US stock closing: U.S. stocks fell for a second straight day on Thursday and the S&P 500 posted its worst two-day loss since November after reports cast doubt over the health of the U.S. and euro-zone economies.
But a late-day rally helped stocks erase some of their losses with most of the pullback concentrated in the technology- heavy Nasdaq. The move suggested investors were still willing to buy on dips even after the sharp losses in the last session.
In Europe, business activity indexes dealt a blow to hopes that the euro zone might emerge from recession soon, showing the downturn across the region's businesses unexpectedly grew worse this month.
"The PMI numbers out of Europe were really a blow to the market," said Jack De Gan, chief investment officer at Harbor Advisory in Portsmouth, New Hampshire. "The market was expecting signs that recovery is still there, but the numbers just highlighted that the euro-zone problem is still persistent."
U.S. initial claims for unemployment benefits rose more than expected last week while the Federal Reserve Bank of Philadelphia said its index of business conditions in the U.S. mid-Atlantic region fell in February to the lowest in eight months.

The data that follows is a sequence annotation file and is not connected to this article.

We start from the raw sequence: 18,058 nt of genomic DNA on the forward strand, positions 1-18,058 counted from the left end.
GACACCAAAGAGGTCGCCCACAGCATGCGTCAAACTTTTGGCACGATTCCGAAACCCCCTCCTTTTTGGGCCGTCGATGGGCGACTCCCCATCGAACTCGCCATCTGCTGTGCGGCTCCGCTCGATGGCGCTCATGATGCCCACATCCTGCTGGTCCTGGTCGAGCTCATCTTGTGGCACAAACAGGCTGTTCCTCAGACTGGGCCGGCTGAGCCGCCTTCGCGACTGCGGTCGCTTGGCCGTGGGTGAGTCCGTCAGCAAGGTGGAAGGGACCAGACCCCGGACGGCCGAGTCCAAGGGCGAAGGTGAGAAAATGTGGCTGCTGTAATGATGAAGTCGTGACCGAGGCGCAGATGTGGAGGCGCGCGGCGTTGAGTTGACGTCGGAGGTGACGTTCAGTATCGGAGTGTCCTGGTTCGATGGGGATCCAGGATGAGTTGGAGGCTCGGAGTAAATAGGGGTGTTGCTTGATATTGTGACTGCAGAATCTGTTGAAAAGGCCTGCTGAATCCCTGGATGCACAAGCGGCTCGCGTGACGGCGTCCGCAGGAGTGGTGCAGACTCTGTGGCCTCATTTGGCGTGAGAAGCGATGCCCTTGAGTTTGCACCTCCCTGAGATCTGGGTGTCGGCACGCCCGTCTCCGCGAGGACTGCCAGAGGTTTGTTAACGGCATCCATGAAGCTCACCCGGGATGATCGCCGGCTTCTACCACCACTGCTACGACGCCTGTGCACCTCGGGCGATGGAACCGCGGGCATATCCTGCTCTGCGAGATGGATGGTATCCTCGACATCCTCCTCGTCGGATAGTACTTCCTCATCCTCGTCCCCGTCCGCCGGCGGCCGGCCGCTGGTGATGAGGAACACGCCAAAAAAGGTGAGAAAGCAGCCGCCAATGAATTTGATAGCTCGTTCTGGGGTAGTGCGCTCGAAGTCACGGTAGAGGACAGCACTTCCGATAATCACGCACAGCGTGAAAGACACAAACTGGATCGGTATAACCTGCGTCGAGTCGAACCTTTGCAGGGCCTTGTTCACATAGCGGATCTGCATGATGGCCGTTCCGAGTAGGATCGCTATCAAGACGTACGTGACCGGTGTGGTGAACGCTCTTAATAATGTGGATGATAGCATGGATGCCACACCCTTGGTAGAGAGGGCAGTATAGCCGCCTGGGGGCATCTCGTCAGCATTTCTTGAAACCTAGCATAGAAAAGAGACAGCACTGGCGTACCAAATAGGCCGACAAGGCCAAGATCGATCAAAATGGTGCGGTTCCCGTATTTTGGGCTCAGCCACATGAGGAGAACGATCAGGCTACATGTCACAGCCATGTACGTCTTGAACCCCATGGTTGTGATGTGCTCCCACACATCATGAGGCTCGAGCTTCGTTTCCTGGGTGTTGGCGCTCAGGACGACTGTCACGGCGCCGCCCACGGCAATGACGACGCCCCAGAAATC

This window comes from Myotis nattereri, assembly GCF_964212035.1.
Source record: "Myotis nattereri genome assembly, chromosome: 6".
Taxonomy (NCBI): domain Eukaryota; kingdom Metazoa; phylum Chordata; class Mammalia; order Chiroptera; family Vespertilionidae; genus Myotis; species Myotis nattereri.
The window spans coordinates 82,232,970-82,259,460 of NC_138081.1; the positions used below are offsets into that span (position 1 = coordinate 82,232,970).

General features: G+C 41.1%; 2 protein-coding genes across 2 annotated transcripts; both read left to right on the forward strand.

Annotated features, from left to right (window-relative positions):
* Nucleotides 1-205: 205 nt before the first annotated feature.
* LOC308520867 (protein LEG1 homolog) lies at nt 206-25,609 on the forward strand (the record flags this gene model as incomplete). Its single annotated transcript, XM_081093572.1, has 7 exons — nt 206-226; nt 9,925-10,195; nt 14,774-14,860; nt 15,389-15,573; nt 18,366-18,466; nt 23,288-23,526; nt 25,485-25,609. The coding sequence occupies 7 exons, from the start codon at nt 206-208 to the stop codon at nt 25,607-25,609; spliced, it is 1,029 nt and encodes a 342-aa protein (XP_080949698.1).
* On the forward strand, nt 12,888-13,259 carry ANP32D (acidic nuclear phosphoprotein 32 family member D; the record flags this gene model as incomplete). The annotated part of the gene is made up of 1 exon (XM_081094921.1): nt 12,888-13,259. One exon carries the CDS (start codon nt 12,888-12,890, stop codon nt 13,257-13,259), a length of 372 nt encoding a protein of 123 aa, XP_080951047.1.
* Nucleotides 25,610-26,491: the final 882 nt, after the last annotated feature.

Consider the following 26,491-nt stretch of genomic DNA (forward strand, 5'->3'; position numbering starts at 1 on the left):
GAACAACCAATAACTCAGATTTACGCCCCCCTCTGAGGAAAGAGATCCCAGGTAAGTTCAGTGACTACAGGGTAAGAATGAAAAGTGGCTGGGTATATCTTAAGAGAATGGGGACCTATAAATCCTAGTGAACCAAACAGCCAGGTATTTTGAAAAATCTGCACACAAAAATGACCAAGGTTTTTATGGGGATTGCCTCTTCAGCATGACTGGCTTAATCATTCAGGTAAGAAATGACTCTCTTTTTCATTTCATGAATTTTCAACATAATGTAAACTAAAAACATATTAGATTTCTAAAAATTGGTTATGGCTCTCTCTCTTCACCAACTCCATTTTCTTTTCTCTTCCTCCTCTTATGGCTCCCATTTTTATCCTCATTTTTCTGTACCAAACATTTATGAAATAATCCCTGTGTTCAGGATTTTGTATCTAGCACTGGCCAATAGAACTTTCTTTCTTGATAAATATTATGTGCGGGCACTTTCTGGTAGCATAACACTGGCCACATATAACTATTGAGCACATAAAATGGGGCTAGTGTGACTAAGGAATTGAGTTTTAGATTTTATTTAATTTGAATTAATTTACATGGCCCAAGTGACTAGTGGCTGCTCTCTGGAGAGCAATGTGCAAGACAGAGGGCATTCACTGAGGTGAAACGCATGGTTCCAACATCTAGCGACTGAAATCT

Gains in Wal-Mart Stores Inc shares helped cushion the Dow. The shares gained 1.5 percent to $70.26 after the world's largest retailer reported earnings that beat expectations, though early February sales were sluggish.
The Dow Jones industrial average fell 46.92 points, or 0.34 percent, to 13,880.62 at the close. The Standard & Poor's 500 Index lost 9.53 points, or 0.63 percent, to 1,502.42. The Nasdaq Composite Index dropped 32.92 points, or 1.04 percent, to close at 3,131.49.
The two-day decline marked the U.S. stock market's first sustained pullback this year. The Standard & Poor's 500 has fallen 1.8 percent over the period and just managed to hold the 1,500 level on Thursday. Still, the index is up 5.3 percent so far this year.
The abrupt reversal in markets, which started on Wednesday after minutes from the Federal Reserve's January meeting suggested stimulus measures may end earlier than thought, looks set to halt a seven-week winning streak for stocks that had